I remember when dating was fun. I never took it too seriously; I just went out for dinner and to share some laughs. But, honestly, I preferred to spend my time riding my horse, Clifford.
His soft footfalls along a wooded path, the gentle jingle of his bridle, his sweet warm smell: What man could compete with that kind of soul-settling peace? It was a tall order. Plus, I never seemed to find anyone who appreciated horse therapy the same way I did.
“He sure eats a lot!” they would say.
“I bet he’s expensive to keep!”
Apart from Clifford, my little sister Amanda was the greatest test a potential boyfriend had to pass. Amanda has Down syndrome. She is quiet and sweet but she has an electric wit and when she speaks, she has a tendency to snap out the truth.
Through the years, Amanda was my constant companion, along with Clifford. I didn’t realize it, but I was building a wall: A wall of expectations so high that no mere human could ever scale it.
The years passed, and we all aged. Clifford developed arthritis and couldn’t take me for long rides anymore. Being a writer, I had woven stories about him into a book. And since he had a penchant for learning tricks, I decided one way to keep him active in his senior years would be to teach him how to paint. It wasn’t long before I had him “autographing” his own biography, smearing the title page with a sponge sopped in watercolors. We began visiting schools and libraries, promoting literacy and entertaining kids by painting and playing fetch.
Then my mother died and I found myself suddenly in charge of my elderly father and Amanda. Before long, Dad grew ill with cancer, and he passed later that winter. The aftermath of his death brought a war with my siblings over custody of Amanda.
I began to realize why I had distanced myself from people. I couldn’t bear the thought of committing to one more person who would try to take something from me. Instead, for 20 years, I had found comfort in my horse. He was funny, gentle and smart. He demanded nothing besides peppermints. Amanda, too, had always been sweet and innocent. She had no agenda. She was safe.
Now, though, Amanda was grieving and upset about the upheaval in her life. It was almost unbelievable that she was being dragged through a legal battle at a time like this. But the legal system demanded the petitions for her guardianship be honored, so Amanda’s future was up for grabs. She was seeking comfort in those who had been closest to her: me and, yes, Clifford.
As the court date loomed, about six weeks away, she wanted to keep doing the library visits.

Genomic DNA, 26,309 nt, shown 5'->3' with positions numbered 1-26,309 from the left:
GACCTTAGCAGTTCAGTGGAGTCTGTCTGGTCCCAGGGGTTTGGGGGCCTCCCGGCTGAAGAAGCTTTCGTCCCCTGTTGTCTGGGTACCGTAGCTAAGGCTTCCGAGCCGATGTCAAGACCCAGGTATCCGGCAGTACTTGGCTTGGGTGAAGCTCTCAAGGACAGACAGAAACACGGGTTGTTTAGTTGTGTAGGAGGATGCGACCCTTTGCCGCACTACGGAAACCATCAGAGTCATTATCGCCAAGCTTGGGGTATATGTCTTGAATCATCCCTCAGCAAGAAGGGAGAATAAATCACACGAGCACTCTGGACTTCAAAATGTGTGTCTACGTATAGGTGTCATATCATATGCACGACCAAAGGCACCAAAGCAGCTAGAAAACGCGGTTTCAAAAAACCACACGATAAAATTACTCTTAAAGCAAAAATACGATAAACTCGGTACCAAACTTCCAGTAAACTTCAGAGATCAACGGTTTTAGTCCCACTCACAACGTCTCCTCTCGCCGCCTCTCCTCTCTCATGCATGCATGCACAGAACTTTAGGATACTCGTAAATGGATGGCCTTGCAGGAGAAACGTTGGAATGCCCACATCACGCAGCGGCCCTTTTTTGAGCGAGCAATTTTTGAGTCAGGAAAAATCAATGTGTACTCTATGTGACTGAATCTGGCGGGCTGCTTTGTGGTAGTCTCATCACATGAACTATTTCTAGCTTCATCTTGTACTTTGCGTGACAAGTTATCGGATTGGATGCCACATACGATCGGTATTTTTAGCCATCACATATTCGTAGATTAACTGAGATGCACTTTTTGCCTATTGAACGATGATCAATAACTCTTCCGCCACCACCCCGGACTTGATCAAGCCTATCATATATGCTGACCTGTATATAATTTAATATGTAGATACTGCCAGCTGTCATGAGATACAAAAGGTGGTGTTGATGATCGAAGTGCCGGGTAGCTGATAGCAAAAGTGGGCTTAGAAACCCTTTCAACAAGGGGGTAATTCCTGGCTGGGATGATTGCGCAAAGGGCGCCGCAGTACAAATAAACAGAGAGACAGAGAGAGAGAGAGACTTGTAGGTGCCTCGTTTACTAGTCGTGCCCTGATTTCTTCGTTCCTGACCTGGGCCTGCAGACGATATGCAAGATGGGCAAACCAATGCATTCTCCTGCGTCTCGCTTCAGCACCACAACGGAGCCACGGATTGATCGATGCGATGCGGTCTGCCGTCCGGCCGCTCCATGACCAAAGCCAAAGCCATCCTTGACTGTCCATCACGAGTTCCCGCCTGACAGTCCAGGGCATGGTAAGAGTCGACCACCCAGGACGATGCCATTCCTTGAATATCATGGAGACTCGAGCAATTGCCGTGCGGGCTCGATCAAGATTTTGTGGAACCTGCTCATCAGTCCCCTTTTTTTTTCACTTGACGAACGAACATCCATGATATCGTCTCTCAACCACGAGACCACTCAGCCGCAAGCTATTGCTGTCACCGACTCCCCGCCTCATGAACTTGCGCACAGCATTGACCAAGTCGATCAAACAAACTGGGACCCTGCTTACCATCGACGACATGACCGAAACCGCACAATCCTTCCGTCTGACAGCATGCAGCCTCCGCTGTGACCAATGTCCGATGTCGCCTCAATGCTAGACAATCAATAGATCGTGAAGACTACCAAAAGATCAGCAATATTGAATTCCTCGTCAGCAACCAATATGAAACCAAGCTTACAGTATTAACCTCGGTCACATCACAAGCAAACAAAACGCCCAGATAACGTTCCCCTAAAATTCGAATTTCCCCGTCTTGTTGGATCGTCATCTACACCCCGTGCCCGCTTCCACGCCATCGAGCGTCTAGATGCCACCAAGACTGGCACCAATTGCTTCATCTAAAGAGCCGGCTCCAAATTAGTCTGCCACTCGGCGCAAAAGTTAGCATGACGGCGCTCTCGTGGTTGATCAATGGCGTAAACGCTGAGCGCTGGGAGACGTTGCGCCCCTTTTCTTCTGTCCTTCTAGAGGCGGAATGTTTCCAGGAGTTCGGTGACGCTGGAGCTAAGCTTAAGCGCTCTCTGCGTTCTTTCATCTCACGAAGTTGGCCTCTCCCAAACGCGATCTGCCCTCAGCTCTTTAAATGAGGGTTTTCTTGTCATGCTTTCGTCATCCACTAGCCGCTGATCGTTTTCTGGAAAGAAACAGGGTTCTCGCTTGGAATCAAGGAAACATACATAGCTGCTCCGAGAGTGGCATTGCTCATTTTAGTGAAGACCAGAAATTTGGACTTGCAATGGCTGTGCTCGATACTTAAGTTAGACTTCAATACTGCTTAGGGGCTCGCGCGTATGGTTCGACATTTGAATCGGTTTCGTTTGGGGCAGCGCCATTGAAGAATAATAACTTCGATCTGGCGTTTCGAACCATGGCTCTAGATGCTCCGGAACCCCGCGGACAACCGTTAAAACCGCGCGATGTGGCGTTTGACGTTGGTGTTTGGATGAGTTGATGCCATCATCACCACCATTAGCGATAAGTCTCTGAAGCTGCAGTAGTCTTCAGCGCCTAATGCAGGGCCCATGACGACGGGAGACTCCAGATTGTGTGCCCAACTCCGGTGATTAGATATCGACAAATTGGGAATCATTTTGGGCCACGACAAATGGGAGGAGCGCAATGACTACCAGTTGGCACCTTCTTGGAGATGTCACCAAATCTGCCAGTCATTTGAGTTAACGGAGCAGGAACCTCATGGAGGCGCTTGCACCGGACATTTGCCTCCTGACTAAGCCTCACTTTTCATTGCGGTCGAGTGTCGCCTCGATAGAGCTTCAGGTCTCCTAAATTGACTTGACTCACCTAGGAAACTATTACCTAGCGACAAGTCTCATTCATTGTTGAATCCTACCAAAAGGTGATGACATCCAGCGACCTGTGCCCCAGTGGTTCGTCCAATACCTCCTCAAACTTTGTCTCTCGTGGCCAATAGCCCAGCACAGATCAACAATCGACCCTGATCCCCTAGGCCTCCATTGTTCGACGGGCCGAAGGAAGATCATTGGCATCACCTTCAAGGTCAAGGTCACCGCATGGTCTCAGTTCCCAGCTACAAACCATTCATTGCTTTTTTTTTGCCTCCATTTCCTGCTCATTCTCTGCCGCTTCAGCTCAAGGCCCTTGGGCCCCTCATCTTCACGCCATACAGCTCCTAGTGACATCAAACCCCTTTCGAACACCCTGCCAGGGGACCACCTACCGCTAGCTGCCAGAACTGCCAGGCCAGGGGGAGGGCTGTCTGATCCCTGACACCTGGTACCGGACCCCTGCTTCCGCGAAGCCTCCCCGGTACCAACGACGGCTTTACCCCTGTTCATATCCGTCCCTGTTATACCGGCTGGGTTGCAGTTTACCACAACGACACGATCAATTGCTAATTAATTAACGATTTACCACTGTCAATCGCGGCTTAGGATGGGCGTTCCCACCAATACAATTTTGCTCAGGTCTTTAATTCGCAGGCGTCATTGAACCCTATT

“I think we should try to make the world a better place,” she said.
I ruminated over this. Obviously, taking a housebroken horse into a library has an impact. I mean, it just isn’t something one sees every day. Amanda was right. We needed to use this time to make some kind of difference. What was the most important message we had to teach?
Empathy would have solved so many of our problems. So the three of us—my disabled sister, my aging horse and I—we carried on our crusade to spread the message.
This, I realized, is my gift to the next generation. I have no children, only Clifford. Through him, I was reaching out, trying to leave today’s kids with a lesson they would never forget: Learn to care. Listen to those who have no voice. Use your eyes to see the needs of those around you. In short, practice empathy!
When her court date finally arrived, we were fortunate to have a judge who was wise enough to listen to Amanda’s wishes. Because I was having financial difficulties at the time, the judge refused to let her remain with me, but he did grant her second choice, so she went to Arizona to live with our older brother.
I found myself alone with my horse. This, I realized, was the culmination of 23 years together—longer than some married couples. Clifford has literally carried me through some of the hardest times in my life, and he’s shared some of the best. I did wonder, though, about the one quality I had defined as most important in a life partner: Was Clifford empathetic? That’s pretty hard to quantify in a horse.
Then came the day in the Grayling Library. We had wrapped up our program with the kids when the head librarian approached me and said, “There is a lady in a wheelchair who just came in the back door. It’s our only ramp, but her chair is too wide to fit between the bookshelves. Do you think you could take Clifford back there? She would really like to see him.”
“Sure.” I knew this wouldn’t be a problem. By this time Clifford had braved stairs, narrow hallways, and all kinds of floors and surfaces. A few narrow bookshelves were no big deal. I led him down the aisle and found a wizened little old lady in a wheelchair. Behind her stood a nurse, grinning broadly.
“There he is!” The nurse immediately reached up to stroke Clifford. He nuzzled her gently. He then began busily sniffing the disabled lady’s arms, which lay stretched on her lap, limp and pale. As I watched, he continued to nudge and nibble at her arms and hands. The nurse reached down and picked up the lady’s hand, holding it to gently caress the white stripe on Clifford’s face. He froze, closing his eyes, while I stared in amazement.
“She’s quadriplegic,” the nurse explained. “She cannot move her arms. Funny how he seems to understand.”
About the author: Nancy J. Bailey has written more than 10 books, including Clifford of Drummond Island, the true story of her Morgan horse. Clifford tours libraries and schools with her, painting pictures and making the world a better place. Together, Nancy and Amanda Bailey wrote The North Side of Down: A True Story of Two Sisters, which in 2015 was awarded an honorary medallion from the Book Readers Appreciation Group.
This article first appeared in EQUUS issue #471, December 2016.